Philosophy of Teaching
A philosophy of teaching; Many fresh faced college kids by the time they are sophomores or juniors have picked a major and a career path. A majority will go into teaching, believing they have no alternative for the skills and talents they have. Others will choose teaching because they discover they love it and love sharing their knowledge with others. Of those that get a job post-college teaching, only about half stay with it, and some of those suffer burn out after the first five to ten years.
So how does one approach teaching? What is the philosophy of teaching? What is its purpose and thought process behind it? Good questions all, and the philosophy of teaching starts with, of all things, history.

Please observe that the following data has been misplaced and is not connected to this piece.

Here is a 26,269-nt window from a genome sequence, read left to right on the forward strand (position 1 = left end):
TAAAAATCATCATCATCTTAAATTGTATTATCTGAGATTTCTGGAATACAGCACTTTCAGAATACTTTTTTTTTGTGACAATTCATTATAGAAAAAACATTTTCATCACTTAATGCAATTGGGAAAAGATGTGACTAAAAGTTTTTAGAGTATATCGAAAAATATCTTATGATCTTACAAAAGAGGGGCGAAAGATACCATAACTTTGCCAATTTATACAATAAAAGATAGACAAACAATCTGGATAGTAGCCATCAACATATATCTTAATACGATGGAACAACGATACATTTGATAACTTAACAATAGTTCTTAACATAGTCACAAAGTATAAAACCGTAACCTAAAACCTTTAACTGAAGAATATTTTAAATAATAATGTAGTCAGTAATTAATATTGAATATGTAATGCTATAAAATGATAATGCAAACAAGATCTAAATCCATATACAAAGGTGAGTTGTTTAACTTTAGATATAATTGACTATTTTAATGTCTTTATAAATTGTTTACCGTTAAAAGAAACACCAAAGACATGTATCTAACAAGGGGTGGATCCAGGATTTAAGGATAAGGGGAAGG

Historically, scholars, men appointed to teach and record just about everything around them to other men and boys who were apprenticed to them to learn, did so because their educated brains were required at the hands of rulers and lords to learn what needed to be learned in order to rule effectively. Some of these famous scholars were Socrates, a philosopher, Pythagoras, a mathematician, Galileo, an astronomer who mapped the stars and the heavens, and many more. The students who followed Socrates and listened to his philosophical treatises did so for wisdom as well as knowledge. Pythagoras’s students craved logic and a sense of fullness in the imaginings of theory and three dimensional shapes. Galileo had few followers but even they wanted to know what he knew. What all three of these and all teachers have in common is a philosophy of teaching.